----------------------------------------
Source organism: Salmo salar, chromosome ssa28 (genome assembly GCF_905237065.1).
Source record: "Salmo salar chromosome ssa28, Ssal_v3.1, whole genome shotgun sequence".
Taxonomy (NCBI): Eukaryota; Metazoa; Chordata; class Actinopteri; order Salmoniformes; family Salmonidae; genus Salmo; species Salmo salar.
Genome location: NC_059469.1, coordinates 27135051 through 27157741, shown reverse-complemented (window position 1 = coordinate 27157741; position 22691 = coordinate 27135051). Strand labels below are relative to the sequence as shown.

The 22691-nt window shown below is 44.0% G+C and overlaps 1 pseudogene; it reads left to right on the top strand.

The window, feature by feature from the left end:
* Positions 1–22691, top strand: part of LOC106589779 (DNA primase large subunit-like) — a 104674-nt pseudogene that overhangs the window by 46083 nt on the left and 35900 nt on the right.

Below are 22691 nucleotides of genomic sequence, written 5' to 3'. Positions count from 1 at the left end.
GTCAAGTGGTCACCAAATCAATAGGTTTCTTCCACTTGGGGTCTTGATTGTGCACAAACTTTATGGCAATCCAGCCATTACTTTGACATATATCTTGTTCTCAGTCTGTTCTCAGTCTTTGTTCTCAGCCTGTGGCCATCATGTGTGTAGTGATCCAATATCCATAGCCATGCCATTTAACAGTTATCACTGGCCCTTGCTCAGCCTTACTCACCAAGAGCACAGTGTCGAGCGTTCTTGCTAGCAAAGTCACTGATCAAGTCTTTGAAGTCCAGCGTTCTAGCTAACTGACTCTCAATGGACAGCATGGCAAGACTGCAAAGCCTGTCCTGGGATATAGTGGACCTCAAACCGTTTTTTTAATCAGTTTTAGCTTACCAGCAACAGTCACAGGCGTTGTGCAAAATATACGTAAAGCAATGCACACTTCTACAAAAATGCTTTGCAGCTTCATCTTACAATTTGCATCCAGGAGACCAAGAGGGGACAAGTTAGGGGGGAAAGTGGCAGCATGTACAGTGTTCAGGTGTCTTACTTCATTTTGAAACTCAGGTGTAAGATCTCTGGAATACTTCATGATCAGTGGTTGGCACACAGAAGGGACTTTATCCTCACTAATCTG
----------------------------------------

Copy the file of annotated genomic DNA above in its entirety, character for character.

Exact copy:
Source organism: Salmo salar, chromosome ssa28 (genome assembly GCF_905237065.1).
Source record: "Salmo salar chromosome ssa28, Ssal_v3.1, whole genome shotgun sequence".
Taxonomy (NCBI): Eukaryota; Metazoa; Chordata; class Actinopteri; order Salmoniformes; family Salmonidae; genus Salmo; species Salmo salar.
Genome location: NC_059469.1, coordinates 27135051 through 27157741, shown reverse-complemented (window position 1 = coordinate 27157741; position 22691 = coordinate 27135051). Strand labels below are relative to the sequence as shown.

The 22691-nt window shown below is 44.0% G+C and overlaps 1 pseudogene; it reads left to right on the top strand.

The window, feature by feature from the left end:
* Positions 1–22691, top strand: part of LOC106589779 (DNA primase large subunit-like) — a 104674-nt pseudogene that overhangs the window by 46083 nt on the left and 35900 nt on the right.

Below are 22691 nucleotides of genomic sequence, written 5' to 3'. Positions count from 1 at the left end.
GTCAAGTGGTCACCAAATCAATAGGTTTCTTCCACTTGGGGTCTTGATTGTGCACAAACTTTATGGCAATCCAGCCATTACTTTGACATATATCTTGTTCTCAGTCTGTTCTCAGTCTTTGTTCTCAGCCTGTGGCCATCATGTGTGTAGTGATCCAATATCCATAGCCATGCCATTTAACAGTTATCACTGGCCCTTGCTCAGCCTTACTCACCAAGAGCACAGTGTCGAGCGTTCTTGCTAGCAAAGTCACTGATCAAGTCTTTGAAGTCCAGCGTTCTAGCTAACTGACTCTCAATGGACAGCATGGCAAGACTGCAAAGCCTGTCCTGGGATATAGTGGACCTCAAACCGTTTTTTTAATCAGTTTTAGCTTACCAGCAACAGTCACAGGCGTTGTGCAAAATATACGTAAAGCAATGCACACTTCTACAAAAATGCTTTGCAGCTTCATCTTACAATTTGCATCCAGGAGACCAAGAGGGGACAAGTTAGGGGGGAAAGTGGCAGCATGTACAGTGTTCAGGTGTCTTACTTCATTTTGAAACTCAGGTGTAAGATCTCTGGAATACTTCATGATCAGTGGTTGGCACACAGAAGGGACTTTATCCTCACTAATCTG